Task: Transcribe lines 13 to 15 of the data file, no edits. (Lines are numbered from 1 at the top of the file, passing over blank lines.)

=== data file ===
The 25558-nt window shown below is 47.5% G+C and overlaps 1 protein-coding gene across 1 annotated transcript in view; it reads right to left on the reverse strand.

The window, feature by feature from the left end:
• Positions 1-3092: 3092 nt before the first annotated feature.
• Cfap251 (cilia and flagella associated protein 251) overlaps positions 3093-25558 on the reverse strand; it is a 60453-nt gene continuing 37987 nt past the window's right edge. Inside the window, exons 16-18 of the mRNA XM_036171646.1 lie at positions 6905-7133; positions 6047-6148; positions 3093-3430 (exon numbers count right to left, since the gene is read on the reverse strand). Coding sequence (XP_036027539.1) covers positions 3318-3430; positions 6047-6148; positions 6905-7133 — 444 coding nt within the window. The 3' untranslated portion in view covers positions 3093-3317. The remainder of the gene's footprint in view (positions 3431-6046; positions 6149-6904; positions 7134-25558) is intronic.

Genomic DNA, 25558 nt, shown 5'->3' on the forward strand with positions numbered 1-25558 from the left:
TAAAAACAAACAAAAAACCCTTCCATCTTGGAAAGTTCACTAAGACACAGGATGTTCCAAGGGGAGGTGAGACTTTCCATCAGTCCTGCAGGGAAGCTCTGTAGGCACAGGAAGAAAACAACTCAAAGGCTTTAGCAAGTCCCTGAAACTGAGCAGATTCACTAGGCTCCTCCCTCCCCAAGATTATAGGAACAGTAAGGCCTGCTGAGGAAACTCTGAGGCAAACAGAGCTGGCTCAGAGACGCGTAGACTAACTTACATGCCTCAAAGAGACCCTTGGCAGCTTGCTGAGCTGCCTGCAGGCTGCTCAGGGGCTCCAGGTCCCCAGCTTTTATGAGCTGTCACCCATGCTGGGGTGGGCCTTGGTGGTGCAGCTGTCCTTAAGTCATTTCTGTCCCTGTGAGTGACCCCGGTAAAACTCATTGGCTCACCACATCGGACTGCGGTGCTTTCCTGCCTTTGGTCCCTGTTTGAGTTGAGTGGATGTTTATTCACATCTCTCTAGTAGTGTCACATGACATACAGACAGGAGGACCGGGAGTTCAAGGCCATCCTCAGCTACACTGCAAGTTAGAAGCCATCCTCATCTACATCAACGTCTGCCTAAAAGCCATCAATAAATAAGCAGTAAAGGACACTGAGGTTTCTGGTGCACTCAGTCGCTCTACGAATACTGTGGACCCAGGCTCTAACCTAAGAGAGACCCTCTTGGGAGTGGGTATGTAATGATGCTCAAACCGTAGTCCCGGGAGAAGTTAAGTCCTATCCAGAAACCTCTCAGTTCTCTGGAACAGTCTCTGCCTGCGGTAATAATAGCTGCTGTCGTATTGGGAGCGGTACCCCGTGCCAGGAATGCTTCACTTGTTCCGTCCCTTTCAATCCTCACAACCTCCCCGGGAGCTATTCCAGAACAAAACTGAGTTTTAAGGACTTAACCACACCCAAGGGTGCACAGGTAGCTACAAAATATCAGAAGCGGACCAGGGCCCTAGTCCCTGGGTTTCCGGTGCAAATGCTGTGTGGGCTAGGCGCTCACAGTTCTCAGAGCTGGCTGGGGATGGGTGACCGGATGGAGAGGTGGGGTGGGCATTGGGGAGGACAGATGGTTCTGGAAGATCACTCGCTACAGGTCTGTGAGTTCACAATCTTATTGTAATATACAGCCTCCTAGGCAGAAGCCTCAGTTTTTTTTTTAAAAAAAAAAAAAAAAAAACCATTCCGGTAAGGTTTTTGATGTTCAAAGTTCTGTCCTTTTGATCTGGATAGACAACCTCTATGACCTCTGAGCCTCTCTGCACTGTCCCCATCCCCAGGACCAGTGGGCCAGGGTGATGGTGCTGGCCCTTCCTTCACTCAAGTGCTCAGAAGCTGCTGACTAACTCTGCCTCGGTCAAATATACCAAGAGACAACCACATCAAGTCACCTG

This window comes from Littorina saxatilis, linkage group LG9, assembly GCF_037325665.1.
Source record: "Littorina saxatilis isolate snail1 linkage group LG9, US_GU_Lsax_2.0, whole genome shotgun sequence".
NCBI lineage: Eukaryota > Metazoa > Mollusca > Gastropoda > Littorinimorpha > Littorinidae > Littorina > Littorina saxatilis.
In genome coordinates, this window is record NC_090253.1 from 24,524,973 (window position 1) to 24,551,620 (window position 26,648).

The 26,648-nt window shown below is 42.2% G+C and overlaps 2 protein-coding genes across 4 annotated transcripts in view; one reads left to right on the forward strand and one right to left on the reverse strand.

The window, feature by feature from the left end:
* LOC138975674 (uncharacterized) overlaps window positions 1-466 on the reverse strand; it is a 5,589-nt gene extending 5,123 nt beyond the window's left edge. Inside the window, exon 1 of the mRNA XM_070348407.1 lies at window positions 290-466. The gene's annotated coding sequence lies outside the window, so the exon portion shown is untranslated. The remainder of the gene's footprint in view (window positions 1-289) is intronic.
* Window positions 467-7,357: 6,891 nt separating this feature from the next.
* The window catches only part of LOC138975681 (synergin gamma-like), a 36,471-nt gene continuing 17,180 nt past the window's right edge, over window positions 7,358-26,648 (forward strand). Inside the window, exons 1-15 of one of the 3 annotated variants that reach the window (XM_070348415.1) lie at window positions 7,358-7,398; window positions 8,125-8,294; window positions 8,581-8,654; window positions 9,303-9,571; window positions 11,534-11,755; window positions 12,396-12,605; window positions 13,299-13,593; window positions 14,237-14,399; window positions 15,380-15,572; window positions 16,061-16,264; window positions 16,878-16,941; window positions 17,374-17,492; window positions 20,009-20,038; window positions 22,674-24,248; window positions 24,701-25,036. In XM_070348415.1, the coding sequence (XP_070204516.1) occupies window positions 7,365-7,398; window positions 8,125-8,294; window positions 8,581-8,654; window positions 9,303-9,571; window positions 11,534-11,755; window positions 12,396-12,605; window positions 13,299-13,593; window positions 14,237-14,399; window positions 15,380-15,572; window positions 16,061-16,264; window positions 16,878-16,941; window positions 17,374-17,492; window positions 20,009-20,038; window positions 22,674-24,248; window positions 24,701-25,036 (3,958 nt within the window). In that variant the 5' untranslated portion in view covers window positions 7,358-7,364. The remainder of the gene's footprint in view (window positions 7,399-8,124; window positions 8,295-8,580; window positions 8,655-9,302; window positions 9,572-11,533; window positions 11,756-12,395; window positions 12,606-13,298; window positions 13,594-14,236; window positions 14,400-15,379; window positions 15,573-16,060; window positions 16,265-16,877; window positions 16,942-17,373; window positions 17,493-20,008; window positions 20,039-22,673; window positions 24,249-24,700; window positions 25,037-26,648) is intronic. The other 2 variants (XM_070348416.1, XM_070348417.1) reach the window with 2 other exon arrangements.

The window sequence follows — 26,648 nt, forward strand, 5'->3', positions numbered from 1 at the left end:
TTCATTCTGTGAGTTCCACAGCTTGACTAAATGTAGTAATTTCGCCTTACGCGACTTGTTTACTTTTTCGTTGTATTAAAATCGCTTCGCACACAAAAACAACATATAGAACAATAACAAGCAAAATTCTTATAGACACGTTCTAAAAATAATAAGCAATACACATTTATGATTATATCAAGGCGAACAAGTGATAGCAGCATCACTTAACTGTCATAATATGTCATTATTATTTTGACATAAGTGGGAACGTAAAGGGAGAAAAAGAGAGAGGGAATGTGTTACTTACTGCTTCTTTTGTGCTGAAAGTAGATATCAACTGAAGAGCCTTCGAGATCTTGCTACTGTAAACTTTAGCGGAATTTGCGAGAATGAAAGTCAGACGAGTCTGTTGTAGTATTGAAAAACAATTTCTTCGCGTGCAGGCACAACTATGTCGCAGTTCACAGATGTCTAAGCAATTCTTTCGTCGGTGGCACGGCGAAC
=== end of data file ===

* LOC138975674 (uncharacterized) overlaps window positions 1-466 on the reverse strand; it is a 5,589-nt gene extending 5,123 nt beyond the window's left edge. Inside the window, exon 1 of the mRNA XM_070348407.1 lies at window positions 290-466. The gene's annotated coding sequence lies outside the window, so the exon portion shown is untranslated. The remainder of the gene's footprint in view (window positions 1-289) is intronic.
* Window positions 467-7,357: 6,891 nt separating this feature from the next.
* The window catches only part of LOC138975681 (synergin gamma-like), a 36,471-nt gene continuing 17,180 nt past the window's right edge, over window positions 7,358-26,648 (forward strand). Inside the window, exons 1-15 of one of the 3 annotated variants that reach the window (XM_070348415.1) lie at window positions 7,358-7,398; window positions 8,125-8,294; window positions 8,581-8,654; window positions 9,303-9,571; window positions 11,534-11,755; window positions 12,396-12,605; window positions 13,299-13,593; window positions 14,237-14,399; window positions 15,380-15,572; window positions 16,061-16,264; window positions 16,878-16,941; window positions 17,374-17,492; window positions 20,009-20,038; window positions 22,674-24,248; window positions 24,701-25,036. In XM_070348415.1, the coding sequence (XP_070204516.1) occupies window positions 7,365-7,398; window positions 8,125-8,294; window positions 8,581-8,654; window positions 9,303-9,571; window positions 11,534-11,755; window positions 12,396-12,605; window positions 13,299-13,593; window positions 14,237-14,399; window positions 15,380-15,572; window positions 16,061-16,264; window positions 16,878-16,941; window positions 17,374-17,492; window positions 20,009-20,038; window positions 22,674-24,248; window positions 24,701-25,036 (3,958 nt within the window). In that variant the 5' untranslated portion in view covers window positions 7,358-7,364. The remainder of the gene's footprint in view (window positions 7,399-8,124; window positions 8,295-8,580; window positions 8,655-9,302; window positions 9,572-11,533; window positions 11,756-12,395; window positions 12,606-13,298; window positions 13,594-14,236; window positions 14,400-15,379; window positions 15,573-16,060; window positions 16,265-16,877; window positions 16,942-17,373; window positions 17,493-20,008; window positions 20,039-22,673; window positions 24,249-24,700; window positions 25,037-26,648) is intronic. The other 2 variants (XM_070348416.1, XM_070348417.1) reach the window with 2 other exon arrangements.